According to Drabu, the fact underlying Jammu and Kashmir’s better than national average human development indicators is that along with the land reforms, there was a massive debt write-off undertaken over a period of twenty years between 1951 and 1973. It is because of this that the incidence of indebtedness in Jammu and Kashmir is at the second lowest. Landless labour in the state is nearly absent and land ownership translating into economic empowerment has led to more than 25% of the household earnings in Jammu and Kashmir coming from own cultivation. As a result, the incidence of poverty in the state is remarkably low with households living below the poverty line at 10% against the all India average of 22%.
The case of land reforms in Jammu and Kashmir and the consequent prosperity within the society and economy presents us with a unique example in the history of Indian subcontinent. Rather than an objective study on what made this possible, what we have witnessed in the past week is an enormous propaganda machinery not only systematically propagating misinformation and falsehood, but also meticulously working to shift the agenda and discourse of public policy.
Political Economy of land and the forgotten agenda of land reform
The dual policy logic behind land reforms can be classified as:
Economic logic – the most rational and economic use of scarce land resource without any waste of labour and land. This logic warns against unproductive accumulation of land resources.
Redistributive logic – redistribution of land resources in favour of the less privileged classes with a view to ending exploitation.
This policy logic to land reform is termed by Ronald Herring, a scholar of agrarian reform in South Asia, as the dyad of social justice and productivity. He links this dyad to a third legitimation of agrarian reforms - the threat of rural violence. He highlights how ‘concern for rural tensions,’ ‘harmony,’ and ‘stability’ have dominated much of the policy logic, and land reforms frequently constituted the first legislative act of a new regime.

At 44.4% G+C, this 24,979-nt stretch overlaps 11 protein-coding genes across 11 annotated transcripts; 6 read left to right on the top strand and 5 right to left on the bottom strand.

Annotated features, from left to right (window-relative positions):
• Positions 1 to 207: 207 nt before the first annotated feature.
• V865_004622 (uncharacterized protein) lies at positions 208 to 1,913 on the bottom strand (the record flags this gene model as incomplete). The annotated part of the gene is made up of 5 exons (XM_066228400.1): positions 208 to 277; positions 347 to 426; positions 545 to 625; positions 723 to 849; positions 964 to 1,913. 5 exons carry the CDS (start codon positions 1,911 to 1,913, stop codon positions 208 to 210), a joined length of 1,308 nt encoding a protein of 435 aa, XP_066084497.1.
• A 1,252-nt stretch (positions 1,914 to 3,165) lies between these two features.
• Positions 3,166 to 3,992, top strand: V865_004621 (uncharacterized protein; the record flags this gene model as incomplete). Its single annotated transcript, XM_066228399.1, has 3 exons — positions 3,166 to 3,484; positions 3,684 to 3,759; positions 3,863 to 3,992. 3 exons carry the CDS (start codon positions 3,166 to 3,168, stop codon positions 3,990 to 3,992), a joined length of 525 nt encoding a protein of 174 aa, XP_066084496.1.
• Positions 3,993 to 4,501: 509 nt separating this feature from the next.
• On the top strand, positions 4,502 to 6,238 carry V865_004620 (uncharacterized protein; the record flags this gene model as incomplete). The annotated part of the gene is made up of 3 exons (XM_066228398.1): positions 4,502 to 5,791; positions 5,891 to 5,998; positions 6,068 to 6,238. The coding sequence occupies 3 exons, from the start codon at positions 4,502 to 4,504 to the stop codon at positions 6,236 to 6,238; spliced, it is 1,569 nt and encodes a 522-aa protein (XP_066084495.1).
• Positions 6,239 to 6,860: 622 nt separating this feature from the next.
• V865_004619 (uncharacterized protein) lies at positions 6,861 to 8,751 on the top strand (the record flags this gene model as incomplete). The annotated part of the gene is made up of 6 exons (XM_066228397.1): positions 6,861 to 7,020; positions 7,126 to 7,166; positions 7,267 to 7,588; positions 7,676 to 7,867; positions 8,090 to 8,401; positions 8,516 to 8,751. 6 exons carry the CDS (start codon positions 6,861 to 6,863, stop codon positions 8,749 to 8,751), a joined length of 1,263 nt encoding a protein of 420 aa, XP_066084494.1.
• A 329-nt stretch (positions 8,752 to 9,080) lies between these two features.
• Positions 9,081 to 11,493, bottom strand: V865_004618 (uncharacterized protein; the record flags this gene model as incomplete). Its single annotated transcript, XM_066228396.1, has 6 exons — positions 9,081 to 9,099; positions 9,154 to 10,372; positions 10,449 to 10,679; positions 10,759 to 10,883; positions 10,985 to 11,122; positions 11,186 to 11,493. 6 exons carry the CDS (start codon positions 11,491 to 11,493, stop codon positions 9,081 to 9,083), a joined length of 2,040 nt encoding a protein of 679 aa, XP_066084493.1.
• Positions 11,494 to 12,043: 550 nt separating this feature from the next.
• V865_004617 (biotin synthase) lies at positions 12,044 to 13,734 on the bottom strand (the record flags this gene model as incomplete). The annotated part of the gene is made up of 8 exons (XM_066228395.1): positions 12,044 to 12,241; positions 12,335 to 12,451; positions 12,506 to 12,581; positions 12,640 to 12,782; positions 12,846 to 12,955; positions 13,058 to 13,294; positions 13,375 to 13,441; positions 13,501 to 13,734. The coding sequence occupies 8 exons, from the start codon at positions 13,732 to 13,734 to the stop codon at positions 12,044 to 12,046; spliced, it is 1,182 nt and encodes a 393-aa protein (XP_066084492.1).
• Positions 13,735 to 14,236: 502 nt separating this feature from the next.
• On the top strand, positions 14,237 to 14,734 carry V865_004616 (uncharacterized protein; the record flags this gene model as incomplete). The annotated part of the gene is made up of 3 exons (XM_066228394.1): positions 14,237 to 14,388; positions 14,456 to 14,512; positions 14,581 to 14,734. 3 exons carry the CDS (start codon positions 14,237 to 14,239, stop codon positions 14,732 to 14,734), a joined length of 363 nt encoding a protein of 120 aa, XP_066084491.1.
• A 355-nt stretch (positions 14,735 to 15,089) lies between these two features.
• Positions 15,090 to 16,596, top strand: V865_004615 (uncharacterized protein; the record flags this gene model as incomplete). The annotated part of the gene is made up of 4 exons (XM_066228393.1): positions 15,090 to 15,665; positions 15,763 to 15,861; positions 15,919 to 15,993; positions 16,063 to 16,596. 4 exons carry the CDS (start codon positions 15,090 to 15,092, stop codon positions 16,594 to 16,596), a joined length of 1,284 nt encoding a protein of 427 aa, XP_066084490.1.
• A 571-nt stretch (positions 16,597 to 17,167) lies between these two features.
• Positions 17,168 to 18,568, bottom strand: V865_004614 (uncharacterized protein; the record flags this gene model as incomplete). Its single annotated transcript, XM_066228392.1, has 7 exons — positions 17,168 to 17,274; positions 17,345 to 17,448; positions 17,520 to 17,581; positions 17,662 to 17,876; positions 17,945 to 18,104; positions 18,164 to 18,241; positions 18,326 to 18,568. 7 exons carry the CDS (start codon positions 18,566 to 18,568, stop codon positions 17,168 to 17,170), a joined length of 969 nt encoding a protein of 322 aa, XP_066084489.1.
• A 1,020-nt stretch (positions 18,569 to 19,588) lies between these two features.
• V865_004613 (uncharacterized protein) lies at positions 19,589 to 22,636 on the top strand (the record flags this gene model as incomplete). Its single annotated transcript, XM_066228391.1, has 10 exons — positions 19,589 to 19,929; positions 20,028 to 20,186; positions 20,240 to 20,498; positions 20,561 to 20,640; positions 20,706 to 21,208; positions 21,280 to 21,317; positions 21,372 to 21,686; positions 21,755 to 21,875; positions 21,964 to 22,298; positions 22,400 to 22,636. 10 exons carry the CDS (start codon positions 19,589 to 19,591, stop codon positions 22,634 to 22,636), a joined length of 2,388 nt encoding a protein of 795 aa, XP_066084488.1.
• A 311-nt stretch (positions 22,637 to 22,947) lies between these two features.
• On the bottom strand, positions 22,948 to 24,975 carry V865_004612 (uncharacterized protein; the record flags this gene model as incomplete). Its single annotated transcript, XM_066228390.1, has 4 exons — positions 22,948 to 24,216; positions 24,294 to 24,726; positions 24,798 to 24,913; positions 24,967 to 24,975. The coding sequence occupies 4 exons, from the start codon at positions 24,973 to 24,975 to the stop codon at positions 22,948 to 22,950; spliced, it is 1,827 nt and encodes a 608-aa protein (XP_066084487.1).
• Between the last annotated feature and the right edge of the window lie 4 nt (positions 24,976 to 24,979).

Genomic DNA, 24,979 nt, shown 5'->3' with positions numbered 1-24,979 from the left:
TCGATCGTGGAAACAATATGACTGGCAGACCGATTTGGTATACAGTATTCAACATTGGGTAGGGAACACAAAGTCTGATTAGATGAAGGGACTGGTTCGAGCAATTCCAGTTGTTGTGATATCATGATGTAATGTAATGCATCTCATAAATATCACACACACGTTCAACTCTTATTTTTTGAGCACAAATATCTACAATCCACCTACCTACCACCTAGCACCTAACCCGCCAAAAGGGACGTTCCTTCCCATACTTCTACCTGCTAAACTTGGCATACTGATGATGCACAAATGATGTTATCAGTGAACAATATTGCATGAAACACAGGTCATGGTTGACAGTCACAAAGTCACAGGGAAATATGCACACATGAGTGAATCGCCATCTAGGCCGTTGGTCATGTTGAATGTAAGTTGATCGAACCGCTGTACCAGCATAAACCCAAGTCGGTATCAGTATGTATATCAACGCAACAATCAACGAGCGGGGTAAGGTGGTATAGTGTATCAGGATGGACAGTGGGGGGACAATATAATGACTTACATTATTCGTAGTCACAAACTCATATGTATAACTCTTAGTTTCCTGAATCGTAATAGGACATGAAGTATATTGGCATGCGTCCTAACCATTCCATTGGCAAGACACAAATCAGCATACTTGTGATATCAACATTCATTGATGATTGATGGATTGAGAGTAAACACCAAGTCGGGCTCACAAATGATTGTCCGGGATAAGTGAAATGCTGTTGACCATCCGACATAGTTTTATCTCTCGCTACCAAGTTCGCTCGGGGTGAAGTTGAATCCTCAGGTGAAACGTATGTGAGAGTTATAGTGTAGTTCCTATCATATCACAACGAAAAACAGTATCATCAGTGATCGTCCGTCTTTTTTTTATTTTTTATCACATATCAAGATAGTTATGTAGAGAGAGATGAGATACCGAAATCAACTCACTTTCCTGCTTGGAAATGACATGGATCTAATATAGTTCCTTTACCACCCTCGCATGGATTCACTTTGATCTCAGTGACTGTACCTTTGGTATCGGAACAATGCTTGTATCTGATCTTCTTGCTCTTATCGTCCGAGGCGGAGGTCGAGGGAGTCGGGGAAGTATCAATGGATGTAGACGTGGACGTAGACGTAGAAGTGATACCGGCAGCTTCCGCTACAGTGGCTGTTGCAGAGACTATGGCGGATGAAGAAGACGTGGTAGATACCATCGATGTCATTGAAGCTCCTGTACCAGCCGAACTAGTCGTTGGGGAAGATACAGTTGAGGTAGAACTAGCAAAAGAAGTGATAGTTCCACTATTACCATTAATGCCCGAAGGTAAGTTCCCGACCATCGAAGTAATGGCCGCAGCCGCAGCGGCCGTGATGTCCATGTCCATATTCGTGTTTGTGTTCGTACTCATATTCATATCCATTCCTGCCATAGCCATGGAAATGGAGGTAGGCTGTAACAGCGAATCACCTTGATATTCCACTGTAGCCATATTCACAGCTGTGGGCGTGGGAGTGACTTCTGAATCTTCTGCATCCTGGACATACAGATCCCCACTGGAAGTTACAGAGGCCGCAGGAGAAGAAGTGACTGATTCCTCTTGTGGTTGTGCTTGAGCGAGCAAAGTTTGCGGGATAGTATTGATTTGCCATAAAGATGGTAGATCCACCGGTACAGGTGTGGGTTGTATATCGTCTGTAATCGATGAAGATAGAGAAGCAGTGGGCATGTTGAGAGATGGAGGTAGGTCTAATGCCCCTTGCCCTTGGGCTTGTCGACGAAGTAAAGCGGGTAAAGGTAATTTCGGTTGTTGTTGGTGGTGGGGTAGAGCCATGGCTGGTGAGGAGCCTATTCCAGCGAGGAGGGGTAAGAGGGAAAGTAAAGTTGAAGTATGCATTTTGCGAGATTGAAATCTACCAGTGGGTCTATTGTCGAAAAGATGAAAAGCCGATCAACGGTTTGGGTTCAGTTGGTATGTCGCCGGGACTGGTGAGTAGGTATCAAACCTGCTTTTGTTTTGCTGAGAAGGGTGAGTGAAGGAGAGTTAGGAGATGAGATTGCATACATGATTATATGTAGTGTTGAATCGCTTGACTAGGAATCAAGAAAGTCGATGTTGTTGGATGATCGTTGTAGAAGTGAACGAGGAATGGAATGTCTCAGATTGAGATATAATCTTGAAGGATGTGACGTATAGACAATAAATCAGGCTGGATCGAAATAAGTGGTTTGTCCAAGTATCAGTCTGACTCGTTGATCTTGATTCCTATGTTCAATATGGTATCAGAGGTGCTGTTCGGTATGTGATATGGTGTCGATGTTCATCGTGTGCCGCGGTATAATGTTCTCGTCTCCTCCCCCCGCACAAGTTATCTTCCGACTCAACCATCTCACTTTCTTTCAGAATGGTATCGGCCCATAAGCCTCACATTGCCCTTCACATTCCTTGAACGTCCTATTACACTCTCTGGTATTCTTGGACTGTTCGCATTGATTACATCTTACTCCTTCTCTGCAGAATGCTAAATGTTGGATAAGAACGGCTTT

Land reforms are often called the ‘forgotten agenda’ of 1960s. While the agenda of land reforms dominated the discourse around reforms few decades ago, there has been a paradigm shift in the public policy discourse around land and agrarian reforms.
In his essay Re-setting the Agenda of Land Reforms, Professor K. B. Saxena notes that a reversal of the old architecture of land reforms has been taking place without a formal declaration. Post liberalisation, this is evident in the relaxation in ceiling provisions on agricultural landholdings for corporate agencies and aggressive official advocacy of liberalising tenancy. He adds, “There is virtual consensus among policymakers, neoliberal economists, agricultural scientists and experts from international financial organisations that the existing land reform policy on tenancy, ceiling, restrictions on transfer of land and change of land use poses serious constraints in achieving fast economic growth and realising optimal value.”
The shift in public policy discourse is revealing of how the logic of market has rendered the discourse hollow of principles of social justice. The social justice-productivity dyad is no longer dictating policy logic. Nor is there any fear of social unrest, as was the case according to Herring. The currently ongoing shift in policy discourse is being done under the garb of welfarist motivations and Jammu and Kashmir is the most recent casualty of it.